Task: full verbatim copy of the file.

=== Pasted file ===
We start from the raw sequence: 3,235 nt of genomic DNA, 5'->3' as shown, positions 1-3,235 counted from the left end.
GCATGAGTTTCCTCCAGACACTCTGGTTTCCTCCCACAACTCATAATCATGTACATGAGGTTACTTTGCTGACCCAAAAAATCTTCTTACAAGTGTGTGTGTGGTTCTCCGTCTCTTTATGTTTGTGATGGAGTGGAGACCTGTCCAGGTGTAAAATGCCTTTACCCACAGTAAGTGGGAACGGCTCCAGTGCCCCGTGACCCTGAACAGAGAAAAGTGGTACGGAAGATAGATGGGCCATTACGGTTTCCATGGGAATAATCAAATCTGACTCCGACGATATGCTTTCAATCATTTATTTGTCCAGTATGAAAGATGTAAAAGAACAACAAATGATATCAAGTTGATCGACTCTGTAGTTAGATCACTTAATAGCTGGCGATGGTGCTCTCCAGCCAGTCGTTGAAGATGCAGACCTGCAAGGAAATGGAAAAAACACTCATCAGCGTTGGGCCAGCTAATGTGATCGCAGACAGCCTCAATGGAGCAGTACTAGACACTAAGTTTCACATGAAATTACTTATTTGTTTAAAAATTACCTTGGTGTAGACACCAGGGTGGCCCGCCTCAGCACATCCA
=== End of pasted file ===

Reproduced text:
We start from the raw sequence: 3,235 nt of genomic DNA, 5'->3' as shown, positions 1-3,235 counted from the left end.
GCATGAGTTTCCTCCAGACACTCTGGTTTCCTCCCACAACTCATAATCATGTACATGAGGTTACTTTGCTGACCCAAAAAATCTTCTTACAAGTGTGTGTGTGGTTCTCCGTCTCTTTATGTTTGTGATGGAGTGGAGACCTGTCCAGGTGTAAAATGCCTTTACCCACAGTAAGTGGGAACGGCTCCAGTGCCCCGTGACCCTGAACAGAGAAAAGTGGTACGGAAGATAGATGGGCCATTACGGTTTCCATGGGAATAATCAAATCTGACTCCGACGATATGCTTTCAATCATTTATTTGTCCAGTATGAAAGATGTAAAAGAACAACAAATGATATCAAGTTGATCGACTCTGTAGTTAGATCACTTAATAGCTGGCGATGGTGCTCTCCAGCCAGTCGTTGAAGATGCAGACCTGCAAGGAAATGGAAAAAACACTCATCAGCGTTGGGCCAGCTAATGTGATCGCAGACAGCCTCAATGGAGCAGTACTAGACACTAAGTTTCACATGAAATTACTTATTTGTTTAAAAATTACCTTGGTGTAGACACCAGGGTGGCCCGCCTCAGCACATCCA